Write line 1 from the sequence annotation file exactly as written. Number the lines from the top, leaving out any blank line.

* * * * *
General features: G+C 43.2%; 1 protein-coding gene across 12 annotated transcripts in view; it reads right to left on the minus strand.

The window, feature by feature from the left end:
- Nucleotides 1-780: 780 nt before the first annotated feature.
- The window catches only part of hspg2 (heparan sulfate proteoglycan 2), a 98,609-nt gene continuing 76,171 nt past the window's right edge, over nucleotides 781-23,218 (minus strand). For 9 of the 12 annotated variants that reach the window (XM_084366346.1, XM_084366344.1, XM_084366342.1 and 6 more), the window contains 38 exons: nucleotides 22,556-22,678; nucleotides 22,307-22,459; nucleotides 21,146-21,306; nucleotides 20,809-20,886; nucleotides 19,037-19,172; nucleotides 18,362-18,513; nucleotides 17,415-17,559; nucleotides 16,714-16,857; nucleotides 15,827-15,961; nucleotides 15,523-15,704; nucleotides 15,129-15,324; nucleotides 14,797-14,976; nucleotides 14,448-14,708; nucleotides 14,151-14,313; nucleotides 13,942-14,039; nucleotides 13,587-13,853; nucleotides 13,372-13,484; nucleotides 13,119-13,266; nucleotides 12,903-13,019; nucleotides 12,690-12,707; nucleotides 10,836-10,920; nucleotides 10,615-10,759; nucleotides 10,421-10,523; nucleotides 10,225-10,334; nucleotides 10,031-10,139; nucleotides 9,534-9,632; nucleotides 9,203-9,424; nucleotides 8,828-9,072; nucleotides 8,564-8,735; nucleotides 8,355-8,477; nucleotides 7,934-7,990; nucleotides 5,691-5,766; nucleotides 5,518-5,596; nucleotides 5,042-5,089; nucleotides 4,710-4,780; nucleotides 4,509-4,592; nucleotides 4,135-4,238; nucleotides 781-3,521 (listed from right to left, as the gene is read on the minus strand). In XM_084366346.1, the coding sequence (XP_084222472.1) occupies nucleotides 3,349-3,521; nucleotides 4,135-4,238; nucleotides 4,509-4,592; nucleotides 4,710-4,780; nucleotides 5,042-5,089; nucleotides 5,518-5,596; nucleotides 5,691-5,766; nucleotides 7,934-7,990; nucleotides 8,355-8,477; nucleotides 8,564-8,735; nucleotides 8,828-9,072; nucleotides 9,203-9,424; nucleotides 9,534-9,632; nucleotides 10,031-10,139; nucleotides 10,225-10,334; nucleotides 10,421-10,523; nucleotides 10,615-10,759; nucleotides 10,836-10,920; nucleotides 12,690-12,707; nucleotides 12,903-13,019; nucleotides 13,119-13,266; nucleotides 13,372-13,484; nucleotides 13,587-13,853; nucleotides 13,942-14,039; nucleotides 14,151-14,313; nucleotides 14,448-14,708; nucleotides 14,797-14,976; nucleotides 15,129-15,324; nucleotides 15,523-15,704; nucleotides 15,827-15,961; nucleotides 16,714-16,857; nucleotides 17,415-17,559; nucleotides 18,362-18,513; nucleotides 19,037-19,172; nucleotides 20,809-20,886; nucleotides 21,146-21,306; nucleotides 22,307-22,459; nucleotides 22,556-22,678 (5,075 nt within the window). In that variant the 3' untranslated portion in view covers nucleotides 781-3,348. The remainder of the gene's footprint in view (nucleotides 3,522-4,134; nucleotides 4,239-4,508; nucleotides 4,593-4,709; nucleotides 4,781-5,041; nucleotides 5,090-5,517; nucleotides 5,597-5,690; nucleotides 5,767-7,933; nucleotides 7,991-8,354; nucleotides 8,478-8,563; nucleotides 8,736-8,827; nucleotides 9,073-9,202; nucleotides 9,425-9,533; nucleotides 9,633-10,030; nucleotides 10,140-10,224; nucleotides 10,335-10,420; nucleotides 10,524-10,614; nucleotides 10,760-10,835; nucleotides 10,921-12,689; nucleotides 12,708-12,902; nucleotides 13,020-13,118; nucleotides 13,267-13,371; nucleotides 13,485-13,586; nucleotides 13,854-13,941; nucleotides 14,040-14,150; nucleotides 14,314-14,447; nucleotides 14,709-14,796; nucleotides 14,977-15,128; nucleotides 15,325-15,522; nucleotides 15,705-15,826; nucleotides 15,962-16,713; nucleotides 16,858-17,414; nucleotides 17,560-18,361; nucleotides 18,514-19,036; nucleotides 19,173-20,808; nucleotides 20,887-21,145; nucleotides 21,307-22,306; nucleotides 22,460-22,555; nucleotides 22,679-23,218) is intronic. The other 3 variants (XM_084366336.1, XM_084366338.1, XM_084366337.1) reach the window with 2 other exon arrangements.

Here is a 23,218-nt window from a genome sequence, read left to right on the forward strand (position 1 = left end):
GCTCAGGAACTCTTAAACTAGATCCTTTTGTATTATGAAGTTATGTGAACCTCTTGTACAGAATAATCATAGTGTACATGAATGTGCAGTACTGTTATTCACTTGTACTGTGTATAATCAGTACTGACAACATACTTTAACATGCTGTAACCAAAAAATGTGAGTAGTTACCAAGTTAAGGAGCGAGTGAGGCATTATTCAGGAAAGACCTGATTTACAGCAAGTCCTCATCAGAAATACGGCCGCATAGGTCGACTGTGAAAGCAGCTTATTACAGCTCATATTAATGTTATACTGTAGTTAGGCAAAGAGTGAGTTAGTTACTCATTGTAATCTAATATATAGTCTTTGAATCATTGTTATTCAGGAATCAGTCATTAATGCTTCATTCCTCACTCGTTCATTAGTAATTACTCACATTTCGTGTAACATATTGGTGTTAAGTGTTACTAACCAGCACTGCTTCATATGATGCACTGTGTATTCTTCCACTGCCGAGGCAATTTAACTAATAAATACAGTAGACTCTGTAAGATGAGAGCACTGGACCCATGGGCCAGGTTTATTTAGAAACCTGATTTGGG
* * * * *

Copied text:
General features: G+C 43.2%; 1 protein-coding gene across 12 annotated transcripts in view; it reads right to left on the minus strand.